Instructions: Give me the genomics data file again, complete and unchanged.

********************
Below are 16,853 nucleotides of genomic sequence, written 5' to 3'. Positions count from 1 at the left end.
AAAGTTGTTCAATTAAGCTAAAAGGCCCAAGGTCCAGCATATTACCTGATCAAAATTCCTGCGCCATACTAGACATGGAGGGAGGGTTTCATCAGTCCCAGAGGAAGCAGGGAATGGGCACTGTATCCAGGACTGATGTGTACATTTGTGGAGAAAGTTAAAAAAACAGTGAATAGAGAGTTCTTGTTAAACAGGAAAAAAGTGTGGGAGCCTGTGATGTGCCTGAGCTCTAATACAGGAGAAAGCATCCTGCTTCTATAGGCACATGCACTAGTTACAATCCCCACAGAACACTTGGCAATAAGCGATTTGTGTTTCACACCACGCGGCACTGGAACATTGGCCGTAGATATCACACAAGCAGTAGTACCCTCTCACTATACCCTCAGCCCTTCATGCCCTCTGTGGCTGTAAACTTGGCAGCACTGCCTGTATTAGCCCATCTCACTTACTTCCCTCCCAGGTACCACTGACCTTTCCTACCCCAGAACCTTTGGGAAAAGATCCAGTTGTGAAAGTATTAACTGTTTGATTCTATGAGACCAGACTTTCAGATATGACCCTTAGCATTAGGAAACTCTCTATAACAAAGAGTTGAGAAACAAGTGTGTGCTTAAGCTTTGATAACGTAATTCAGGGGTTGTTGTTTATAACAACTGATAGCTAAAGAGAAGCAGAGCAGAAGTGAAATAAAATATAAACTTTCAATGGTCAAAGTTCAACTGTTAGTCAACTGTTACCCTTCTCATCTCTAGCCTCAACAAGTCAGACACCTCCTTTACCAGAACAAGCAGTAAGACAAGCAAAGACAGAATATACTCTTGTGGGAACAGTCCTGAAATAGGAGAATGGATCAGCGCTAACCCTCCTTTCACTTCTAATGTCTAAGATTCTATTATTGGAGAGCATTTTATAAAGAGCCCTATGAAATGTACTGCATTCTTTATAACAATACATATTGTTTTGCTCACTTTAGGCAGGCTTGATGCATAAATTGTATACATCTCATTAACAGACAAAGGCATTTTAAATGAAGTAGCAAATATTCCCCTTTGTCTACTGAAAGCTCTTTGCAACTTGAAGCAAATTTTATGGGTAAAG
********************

Below are 16,853 nucleotides of genomic sequence, written 5' to 3'. Positions count from 1 at the left end.
AAAGTTGTTCAATTAAGCTAAAAGGCCCAAGGTCCAGCATATTACCTGATCAAAATTCCTGCGCCATACTAGACATGGAGGGAGGGTTTCATCAGTCCCAGAGGAAGCAGGGAATGGGCACTGTATCCAGGACTGATGTGTACATTTGTGGAGAAAGTTAAAAAAACAGTGAATAGAGAGTTCTTGTTAAACAGGAAAAAAGTGTGGGAGCCTGTGATGTGCCTGAGCTCTAATACAGGAGAAAGCATCCTGCTTCTATAGGCACATGCACTAGTTACAATCCCCACAGAACACTTGGCAATAAGCGATTTGTGTTTCACACCACGCGGCACTGGAACATTGGCCGTAGATATCACACAAGCAGTAGTACCCTCTCACTATACCCTCAGCCCTTCATGCCCTCTGTGGCTGTAAACTTGGCAGCACTGCCTGTATTAGCCCATCTCACTTACTTCCCTCCCAGGTACCACTGACCTTTCCTACCCCAGAACCTTTGGGAAAAGATCCAGTTGTGAAAGTATTAACTGTTTGATTCTATGAGACCAGACTTTCAGATATGACCCTTAGCATTAGGAAACTCTCTATAACAAAGAGTTGAGAAACAAGTGTGTGCTTAAGCTTTGATAACGTAATTCAGGGGTTGTTGTTTATAACAACTGATAGCTAAAGAGAAGCAGAGCAGAAGTGAAATAAAATATAAACTTTCAATGGTCAAAGTTCAACTGTTAGTCAACTGTTACCCTTCTCATCTCTAGCCTCAACAAGTCAGACACCTCCTTTACCAGAACAAGCAGTAAGACAAGCAAAGACAGAATATACTCTTGTGGGAACAGTCCTGAAATAGGAGAATGGATCAGCGCTAACCCTCCTTTCACTTCTAATGTCTAAGATTCTATTATTGGAGAGCATTTTATAAAGAGCCCTATGAAATGTACTGCATTCTTTATAACAATACATATTGTTTTGCTCACTTTAGGCAGGCTTGATGCATAAATTGTATACATCTCATTAACAGACAAAGGCATTTTAAATGAAGTAGCAAATATTCCCCTTTGTCTACTGAAAGCTCTTTGCAACTTGAAGCAAATTTTATGGGTAAAG